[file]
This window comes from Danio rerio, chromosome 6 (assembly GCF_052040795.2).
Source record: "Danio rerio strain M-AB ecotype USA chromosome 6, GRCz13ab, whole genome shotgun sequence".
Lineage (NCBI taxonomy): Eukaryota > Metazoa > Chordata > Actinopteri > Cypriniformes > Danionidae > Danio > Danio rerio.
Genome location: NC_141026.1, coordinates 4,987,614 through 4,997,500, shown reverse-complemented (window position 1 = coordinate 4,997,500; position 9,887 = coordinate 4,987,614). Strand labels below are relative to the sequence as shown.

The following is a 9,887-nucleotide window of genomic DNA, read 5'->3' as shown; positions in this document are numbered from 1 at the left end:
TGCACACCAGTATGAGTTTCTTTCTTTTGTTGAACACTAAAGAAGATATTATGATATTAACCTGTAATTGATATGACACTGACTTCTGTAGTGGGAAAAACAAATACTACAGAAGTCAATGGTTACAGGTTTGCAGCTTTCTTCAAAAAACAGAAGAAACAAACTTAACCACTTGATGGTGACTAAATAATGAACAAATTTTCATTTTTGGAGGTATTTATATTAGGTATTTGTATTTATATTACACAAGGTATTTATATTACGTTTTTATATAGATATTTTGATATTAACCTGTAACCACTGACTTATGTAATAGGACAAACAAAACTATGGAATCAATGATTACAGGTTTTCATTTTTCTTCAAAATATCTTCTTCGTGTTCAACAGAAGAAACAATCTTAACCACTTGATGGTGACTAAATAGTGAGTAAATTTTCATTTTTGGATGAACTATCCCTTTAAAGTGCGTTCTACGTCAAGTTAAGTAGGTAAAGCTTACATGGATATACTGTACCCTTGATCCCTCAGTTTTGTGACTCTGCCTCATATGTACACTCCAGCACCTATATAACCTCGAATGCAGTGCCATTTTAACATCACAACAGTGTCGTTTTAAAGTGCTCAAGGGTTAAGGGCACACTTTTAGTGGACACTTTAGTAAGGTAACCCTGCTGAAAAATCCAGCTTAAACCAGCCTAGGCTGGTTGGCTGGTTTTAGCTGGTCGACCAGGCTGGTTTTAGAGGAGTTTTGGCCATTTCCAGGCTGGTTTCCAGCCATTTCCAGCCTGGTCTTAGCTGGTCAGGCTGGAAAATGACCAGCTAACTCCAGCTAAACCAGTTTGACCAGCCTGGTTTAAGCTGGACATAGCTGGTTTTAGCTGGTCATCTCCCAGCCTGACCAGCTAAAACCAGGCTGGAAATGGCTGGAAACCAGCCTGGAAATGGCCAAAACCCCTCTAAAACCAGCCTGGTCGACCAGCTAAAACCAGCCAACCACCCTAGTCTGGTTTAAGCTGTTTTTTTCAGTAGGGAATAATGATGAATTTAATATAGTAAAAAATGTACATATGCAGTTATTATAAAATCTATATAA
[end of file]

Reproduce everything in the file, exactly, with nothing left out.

This window comes from Danio rerio, chromosome 6 (assembly GCF_052040795.2).
Source record: "Danio rerio strain M-AB ecotype USA chromosome 6, GRCz13ab, whole genome shotgun sequence".
Lineage (NCBI taxonomy): Eukaryota > Metazoa > Chordata > Actinopteri > Cypriniformes > Danionidae > Danio > Danio rerio.
Genome location: NC_141026.1, coordinates 4,987,614 through 4,997,500, shown reverse-complemented (window position 1 = coordinate 4,997,500; position 9,887 = coordinate 4,987,614). Strand labels below are relative to the sequence as shown.

The following is a 9,887-nucleotide window of genomic DNA, read 5'->3' as shown; positions in this document are numbered from 1 at the left end:
TGCACACCAGTATGAGTTTCTTTCTTTTGTTGAACACTAAAGAAGATATTATGATATTAACCTGTAATTGATATGACACTGACTTCTGTAGTGGGAAAAACAAATACTACAGAAGTCAATGGTTACAGGTTTGCAGCTTTCTTCAAAAAACAGAAGAAACAAACTTAACCACTTGATGGTGACTAAATAATGAACAAATTTTCATTTTTGGAGGTATTTATATTAGGTATTTGTATTTATATTACACAAGGTATTTATATTACGTTTTTATATAGATATTTTGATATTAACCTGTAACCACTGACTTATGTAATAGGACAAACAAAACTATGGAATCAATGATTACAGGTTTTCATTTTTCTTCAAAATATCTTCTTCGTGTTCAACAGAAGAAACAATCTTAACCACTTGATGGTGACTAAATAGTGAGTAAATTTTCATTTTTGGATGAACTATCCCTTTAAAGTGCGTTCTACGTCAAGTTAAGTAGGTAAAGCTTACATGGATATACTGTACCCTTGATCCCTCAGTTTTGTGACTCTGCCTCATATGTACACTCCAGCACCTATATAACCTCGAATGCAGTGCCATTTTAACATCACAACAGTGTCGTTTTAAAGTGCTCAAGGGTTAAGGGCACACTTTTAGTGGACACTTTAGTAAGGTAACCCTGCTGAAAAATCCAGCTTAAACCAGCCTAGGCTGGTTGGCTGGTTTTAGCTGGTCGACCAGGCTGGTTTTAGAGGAGTTTTGGCCATTTCCAGGCTGGTTTCCAGCCATTTCCAGCCTGGTCTTAGCTGGTCAGGCTGGAAAATGACCAGCTAACTCCAGCTAAACCAGTTTGACCAGCCTGGTTTAAGCTGGACATAGCTGGTTTTAGCTGGTCATCTCCCAGCCTGACCAGCTAAAACCAGGCTGGAAATGGCTGGAAACCAGCCTGGAAATGGCCAAAACCCCTCTAAAACCAGCCTGGTCGACCAGCTAAAACCAGCCAACCACCCTAGTCTGGTTTAAGCTGTTTTTTTCAGTAGGGAATAATGATGAATTTAATATAGTAAAAAATGTACATATGCAGTTATTATAAAATCTATATAA